Complementary foods may be home prepared or commercially produced. Initially one small feed is introduced per day but feed frequency can increase quite quickly. Whilst breast milk (or formula) remains the main source of energy early in complementary feeding, cereal based complementary foods, with energy density enhanced by additional fat source, should be introduced early. Rice preparations are usually recommended since rice is gluten free. With wheat based foods there is slight risk of malabsorption from either temporary gluten intolerance following gastrointestinal infection, or permanent gluten intolerance in coeliac syndrome. Fats increase the energy density of foods, thus facilitating energy sufficiency and optimum infant growth with the relatively small volumes of food tolerated by infants’ small gastric capacities. Fats are also sources of fat-soluble vitamins, essential fatty acids and exogenous cholesterol and enhance taste and food texture and therefore palatability. Provided breast milk, formula, or (later) cow’s milk intakes are around 500 ml/day, protein intakes are likely to be adequate even if complementary feeds are low in protein and amino acid variety (eg in diets with a single plant staple).

Home-prepared versus commercial complementary foods

About 40% of home prepared complementary foods have an energy content lower than breast milk and are lower in fat, iron and vitamin D and higher in sodium than commercially prepared infant foods. UK legislation specifies a range of nutritional contents for commercially produced infant foods. Thus infants receiving commercial complementary foods may have more balanced nutrient intakes than those fed home prepared foods. If only commercial fruit, vegetable and pudding products are offered as complementary foods, energy needs are unlikely to be met as the foods displace breast milk and formula in the diet but are usually less energy dense.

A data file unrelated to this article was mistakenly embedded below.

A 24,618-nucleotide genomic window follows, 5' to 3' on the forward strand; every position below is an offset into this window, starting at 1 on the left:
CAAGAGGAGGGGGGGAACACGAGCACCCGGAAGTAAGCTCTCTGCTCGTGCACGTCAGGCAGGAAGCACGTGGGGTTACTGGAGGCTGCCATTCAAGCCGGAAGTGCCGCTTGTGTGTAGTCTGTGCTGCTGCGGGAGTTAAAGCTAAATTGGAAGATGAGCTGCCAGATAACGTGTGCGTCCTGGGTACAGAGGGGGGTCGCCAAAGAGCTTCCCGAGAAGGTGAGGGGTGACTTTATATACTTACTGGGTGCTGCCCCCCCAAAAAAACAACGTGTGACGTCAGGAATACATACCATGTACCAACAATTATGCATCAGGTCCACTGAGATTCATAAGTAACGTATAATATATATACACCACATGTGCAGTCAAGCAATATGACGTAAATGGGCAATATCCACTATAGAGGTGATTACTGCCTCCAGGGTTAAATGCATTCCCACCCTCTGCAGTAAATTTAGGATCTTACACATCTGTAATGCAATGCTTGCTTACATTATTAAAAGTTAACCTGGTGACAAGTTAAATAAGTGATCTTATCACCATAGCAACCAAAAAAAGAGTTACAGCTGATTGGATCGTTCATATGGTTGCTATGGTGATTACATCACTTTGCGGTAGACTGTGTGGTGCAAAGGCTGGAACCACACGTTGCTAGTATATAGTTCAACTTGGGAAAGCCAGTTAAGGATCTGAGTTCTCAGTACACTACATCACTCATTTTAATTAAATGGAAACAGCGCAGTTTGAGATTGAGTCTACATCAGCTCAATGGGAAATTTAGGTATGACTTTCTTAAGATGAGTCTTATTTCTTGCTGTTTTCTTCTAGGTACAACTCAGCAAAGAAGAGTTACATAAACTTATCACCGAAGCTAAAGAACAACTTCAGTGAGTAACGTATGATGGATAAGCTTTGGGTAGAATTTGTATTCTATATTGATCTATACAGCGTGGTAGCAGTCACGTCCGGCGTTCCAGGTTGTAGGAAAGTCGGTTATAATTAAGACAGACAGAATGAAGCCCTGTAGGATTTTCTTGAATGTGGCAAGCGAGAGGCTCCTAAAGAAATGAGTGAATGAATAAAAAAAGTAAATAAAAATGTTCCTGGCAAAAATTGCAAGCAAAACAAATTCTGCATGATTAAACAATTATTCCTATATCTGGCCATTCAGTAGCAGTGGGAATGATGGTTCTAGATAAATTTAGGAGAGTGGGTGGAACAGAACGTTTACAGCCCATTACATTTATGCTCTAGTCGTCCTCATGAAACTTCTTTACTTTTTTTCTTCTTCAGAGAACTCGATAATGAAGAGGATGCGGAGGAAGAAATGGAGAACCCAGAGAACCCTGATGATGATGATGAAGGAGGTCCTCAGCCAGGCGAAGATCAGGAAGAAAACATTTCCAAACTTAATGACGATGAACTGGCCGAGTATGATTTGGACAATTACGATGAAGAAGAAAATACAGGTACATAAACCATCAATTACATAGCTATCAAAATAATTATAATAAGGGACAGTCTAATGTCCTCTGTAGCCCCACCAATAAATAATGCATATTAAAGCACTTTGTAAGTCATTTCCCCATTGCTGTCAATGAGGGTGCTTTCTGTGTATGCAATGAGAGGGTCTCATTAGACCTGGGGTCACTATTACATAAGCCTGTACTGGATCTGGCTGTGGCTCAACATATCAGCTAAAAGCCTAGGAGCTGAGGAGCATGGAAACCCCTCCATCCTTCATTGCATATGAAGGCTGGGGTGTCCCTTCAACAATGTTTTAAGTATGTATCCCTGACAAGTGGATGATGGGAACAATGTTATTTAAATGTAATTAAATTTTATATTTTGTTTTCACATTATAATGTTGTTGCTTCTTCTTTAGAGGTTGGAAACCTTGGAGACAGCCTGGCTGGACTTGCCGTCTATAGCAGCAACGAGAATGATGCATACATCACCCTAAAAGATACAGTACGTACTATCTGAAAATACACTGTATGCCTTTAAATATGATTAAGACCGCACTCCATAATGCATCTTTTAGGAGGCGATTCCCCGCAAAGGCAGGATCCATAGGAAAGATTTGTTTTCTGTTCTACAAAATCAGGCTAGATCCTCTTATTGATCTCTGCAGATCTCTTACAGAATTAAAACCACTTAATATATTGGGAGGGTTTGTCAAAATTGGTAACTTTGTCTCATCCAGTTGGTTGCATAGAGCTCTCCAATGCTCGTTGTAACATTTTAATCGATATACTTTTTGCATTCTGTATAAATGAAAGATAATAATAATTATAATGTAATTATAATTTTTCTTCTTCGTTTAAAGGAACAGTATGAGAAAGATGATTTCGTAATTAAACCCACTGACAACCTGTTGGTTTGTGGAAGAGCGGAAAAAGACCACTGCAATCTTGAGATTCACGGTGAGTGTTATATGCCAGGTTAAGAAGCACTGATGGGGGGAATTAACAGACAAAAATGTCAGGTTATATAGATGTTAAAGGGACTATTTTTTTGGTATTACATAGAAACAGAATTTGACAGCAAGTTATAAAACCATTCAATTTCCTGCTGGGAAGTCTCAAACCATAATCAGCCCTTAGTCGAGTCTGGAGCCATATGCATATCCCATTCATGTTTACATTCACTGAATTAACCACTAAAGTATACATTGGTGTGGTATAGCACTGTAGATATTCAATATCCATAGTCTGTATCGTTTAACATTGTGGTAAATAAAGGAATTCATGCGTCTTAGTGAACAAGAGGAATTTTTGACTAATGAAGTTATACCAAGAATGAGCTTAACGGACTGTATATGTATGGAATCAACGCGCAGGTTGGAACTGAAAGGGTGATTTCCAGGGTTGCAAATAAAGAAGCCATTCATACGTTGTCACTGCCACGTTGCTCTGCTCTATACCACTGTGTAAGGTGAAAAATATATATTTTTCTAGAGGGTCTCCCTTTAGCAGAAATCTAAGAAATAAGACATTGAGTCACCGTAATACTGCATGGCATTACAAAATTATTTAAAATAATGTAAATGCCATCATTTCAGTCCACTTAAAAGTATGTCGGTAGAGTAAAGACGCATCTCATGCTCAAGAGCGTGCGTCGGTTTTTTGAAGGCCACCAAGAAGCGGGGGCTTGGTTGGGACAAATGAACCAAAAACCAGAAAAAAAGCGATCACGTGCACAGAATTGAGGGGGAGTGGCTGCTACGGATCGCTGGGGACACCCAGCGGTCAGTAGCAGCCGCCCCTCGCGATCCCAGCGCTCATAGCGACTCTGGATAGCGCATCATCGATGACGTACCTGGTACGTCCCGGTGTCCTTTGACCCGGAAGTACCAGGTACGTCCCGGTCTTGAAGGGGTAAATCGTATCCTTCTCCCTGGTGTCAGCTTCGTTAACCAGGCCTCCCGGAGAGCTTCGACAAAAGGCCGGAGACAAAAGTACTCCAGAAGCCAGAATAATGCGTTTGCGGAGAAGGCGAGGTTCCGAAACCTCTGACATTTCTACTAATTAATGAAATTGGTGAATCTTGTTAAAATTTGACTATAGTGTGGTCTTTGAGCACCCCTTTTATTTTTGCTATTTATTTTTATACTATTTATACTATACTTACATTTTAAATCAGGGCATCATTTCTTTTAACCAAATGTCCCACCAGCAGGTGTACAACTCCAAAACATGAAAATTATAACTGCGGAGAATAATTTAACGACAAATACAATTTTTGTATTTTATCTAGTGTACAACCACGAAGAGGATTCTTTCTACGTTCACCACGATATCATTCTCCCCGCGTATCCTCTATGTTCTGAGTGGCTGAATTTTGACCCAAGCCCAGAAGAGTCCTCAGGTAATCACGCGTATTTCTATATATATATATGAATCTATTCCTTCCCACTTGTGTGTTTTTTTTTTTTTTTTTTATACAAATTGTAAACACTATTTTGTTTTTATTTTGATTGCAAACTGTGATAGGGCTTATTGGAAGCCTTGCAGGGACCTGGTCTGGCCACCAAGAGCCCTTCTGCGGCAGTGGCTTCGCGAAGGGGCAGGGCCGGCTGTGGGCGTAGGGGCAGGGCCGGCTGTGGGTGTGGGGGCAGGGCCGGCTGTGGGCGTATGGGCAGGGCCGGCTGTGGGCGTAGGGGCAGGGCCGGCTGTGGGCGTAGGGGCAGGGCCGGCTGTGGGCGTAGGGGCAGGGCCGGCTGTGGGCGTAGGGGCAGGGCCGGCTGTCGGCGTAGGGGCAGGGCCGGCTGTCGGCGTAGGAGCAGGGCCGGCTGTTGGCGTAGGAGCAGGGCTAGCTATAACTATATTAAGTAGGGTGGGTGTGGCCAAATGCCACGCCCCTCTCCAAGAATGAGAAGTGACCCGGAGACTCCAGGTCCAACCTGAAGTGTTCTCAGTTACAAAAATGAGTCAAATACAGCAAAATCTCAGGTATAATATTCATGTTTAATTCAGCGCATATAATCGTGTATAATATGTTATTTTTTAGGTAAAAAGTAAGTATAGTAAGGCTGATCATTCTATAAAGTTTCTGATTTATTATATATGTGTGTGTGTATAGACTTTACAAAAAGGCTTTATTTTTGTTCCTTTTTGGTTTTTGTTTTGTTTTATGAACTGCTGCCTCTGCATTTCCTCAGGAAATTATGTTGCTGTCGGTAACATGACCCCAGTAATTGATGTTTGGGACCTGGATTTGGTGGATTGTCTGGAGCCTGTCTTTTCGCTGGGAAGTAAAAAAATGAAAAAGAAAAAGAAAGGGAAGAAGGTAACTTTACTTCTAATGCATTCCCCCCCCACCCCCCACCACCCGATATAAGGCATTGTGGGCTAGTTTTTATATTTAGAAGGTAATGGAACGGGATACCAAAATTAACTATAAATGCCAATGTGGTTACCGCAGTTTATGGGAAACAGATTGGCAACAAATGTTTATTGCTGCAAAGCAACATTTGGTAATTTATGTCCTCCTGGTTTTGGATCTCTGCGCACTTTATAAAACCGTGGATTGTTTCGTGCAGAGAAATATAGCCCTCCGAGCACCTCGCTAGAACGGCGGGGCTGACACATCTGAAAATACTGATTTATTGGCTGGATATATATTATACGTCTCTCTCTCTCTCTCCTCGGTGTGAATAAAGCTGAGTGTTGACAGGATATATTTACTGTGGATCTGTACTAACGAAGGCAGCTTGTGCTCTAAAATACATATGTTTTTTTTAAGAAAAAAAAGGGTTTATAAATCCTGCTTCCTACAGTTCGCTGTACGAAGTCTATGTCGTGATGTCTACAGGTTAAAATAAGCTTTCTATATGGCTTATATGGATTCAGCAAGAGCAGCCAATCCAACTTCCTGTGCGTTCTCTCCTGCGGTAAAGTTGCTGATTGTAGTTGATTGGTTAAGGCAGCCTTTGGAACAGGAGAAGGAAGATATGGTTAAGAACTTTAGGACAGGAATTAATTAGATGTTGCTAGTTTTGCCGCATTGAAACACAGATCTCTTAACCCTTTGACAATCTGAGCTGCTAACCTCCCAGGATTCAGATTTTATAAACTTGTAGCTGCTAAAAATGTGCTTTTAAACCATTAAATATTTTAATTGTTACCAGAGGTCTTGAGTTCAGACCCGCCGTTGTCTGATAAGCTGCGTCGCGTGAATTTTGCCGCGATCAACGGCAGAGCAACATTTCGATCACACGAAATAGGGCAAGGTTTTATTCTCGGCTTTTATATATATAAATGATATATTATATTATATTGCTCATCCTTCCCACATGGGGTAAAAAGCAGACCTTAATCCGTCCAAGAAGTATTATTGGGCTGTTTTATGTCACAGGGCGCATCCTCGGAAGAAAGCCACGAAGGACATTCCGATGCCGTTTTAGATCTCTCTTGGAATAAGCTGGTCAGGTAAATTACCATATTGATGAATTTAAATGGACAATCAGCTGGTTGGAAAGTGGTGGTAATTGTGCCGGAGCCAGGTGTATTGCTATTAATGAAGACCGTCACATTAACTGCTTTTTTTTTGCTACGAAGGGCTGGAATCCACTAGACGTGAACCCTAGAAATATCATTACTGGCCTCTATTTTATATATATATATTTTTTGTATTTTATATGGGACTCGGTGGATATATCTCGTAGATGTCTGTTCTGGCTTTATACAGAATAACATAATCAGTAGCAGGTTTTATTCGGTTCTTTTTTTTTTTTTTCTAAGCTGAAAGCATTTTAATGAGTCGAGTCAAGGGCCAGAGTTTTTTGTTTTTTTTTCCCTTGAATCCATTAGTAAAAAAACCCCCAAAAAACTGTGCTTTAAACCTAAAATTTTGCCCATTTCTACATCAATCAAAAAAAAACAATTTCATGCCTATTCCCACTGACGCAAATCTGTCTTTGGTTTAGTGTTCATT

Early foods offered are semisolid. Infants quickly learn to cope with solid and lumpy foods and ultimately foods which require chewing prior to swallowing. This progression is important. Prolonged bottle feeding (beyond one year) can lead to failure to thrive due to the ‘comfort’ aspect of sucking and the low energy density of fluids proffered. Infants should be moved from fluids fed by bottle to predominantly fluids fed by cup over the second six months of life. Current UK recommendations are that cow’s milk should not be given as a drink to infants under one year, but when it forms part of family recipes, small amounts may be safe before this age.


Digestion and absorption in preschool children enable them to consume the same foods as adults but nutrient needs and feeding skills are different. Children’s small stomachs limit the amounts of food taken at any one meal. They should therefore be fed three meals a day and perhaps two between-meal snacks, with one snack or meal close to bedtime. Recommendations for adults to consume <35% dietary energy from fat do not apply to young children. The transition from >50% dietary energy derived from fat provided by exclusive breast feeding to <35% energy derived from fat should spread over the first five years of life. Similarly adult recommendations for fibre intake should not apply in early childhood since high fibre content lowers food energy density and phytates reduce absorption of micronutrients. Diets with <30% energy derived from fat are quite common amongst preschool children who consume large quantities of ‘juice’ and sweets instead of meals of varied content. They are likely to lead to failure to thrive if prolonged. Persuading children to eat family meals is not always easy. Children are often reluctant to eat green leafy vegetables, partly due to inexperience with chewing.

Nutritional problems in children and adolescents

Jun 13, 2016 | Posted by in ENDOCRINOLOGY | Comments Off on Diet and the Lifecycle